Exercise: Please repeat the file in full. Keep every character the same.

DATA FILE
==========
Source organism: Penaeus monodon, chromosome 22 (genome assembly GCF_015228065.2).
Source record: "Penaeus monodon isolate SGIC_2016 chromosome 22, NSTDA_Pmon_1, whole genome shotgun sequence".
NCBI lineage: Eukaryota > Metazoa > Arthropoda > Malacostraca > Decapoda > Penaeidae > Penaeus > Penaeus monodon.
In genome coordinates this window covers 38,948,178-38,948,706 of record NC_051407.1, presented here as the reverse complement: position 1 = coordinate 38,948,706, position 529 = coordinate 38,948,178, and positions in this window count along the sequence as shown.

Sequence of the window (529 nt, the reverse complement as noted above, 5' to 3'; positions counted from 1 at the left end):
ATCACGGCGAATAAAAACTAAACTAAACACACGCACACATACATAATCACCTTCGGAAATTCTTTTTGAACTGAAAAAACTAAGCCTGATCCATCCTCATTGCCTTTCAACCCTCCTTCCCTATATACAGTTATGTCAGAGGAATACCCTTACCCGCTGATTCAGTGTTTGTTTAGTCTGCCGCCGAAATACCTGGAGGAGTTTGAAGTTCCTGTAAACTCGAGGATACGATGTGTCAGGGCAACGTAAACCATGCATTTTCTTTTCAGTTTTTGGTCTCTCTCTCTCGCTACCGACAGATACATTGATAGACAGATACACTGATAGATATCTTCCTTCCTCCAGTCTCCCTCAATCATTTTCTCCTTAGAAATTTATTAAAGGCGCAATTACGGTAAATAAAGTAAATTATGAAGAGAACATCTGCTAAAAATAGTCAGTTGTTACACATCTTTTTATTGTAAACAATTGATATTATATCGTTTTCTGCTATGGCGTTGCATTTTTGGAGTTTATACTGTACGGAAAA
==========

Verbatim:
Source organism: Penaeus monodon, chromosome 22 (genome assembly GCF_015228065.2).
Source record: "Penaeus monodon isolate SGIC_2016 chromosome 22, NSTDA_Pmon_1, whole genome shotgun sequence".
NCBI lineage: Eukaryota > Metazoa > Arthropoda > Malacostraca > Decapoda > Penaeidae > Penaeus > Penaeus monodon.
In genome coordinates this window covers 38,948,178-38,948,706 of record NC_051407.1, presented here as the reverse complement: position 1 = coordinate 38,948,706, position 529 = coordinate 38,948,178, and positions in this window count along the sequence as shown.

Sequence of the window (529 nt, the reverse complement as noted above, 5' to 3'; positions counted from 1 at the left end):
ATCACGGCGAATAAAAACTAAACTAAACACACGCACACATACATAATCACCTTCGGAAATTCTTTTTGAACTGAAAAAACTAAGCCTGATCCATCCTCATTGCCTTTCAACCCTCCTTCCCTATATACAGTTATGTCAGAGGAATACCCTTACCCGCTGATTCAGTGTTTGTTTAGTCTGCCGCCGAAATACCTGGAGGAGTTTGAAGTTCCTGTAAACTCGAGGATACGATGTGTCAGGGCAACGTAAACCATGCATTTTCTTTTCAGTTTTTGGTCTCTCTCTCTCGCTACCGACAGATACATTGATAGACAGATACACTGATAGATATCTTCCTTCCTCCAGTCTCCCTCAATCATTTTCTCCTTAGAAATTTATTAAAGGCGCAATTACGGTAAATAAAGTAAATTATGAAGAGAACATCTGCTAAAAATAGTCAGTTGTTACACATCTTTTTATTGTAAACAATTGATATTATATCGTTTTCTGCTATGGCGTTGCATTTTTGGAGTTTATACTGTACGGAAAA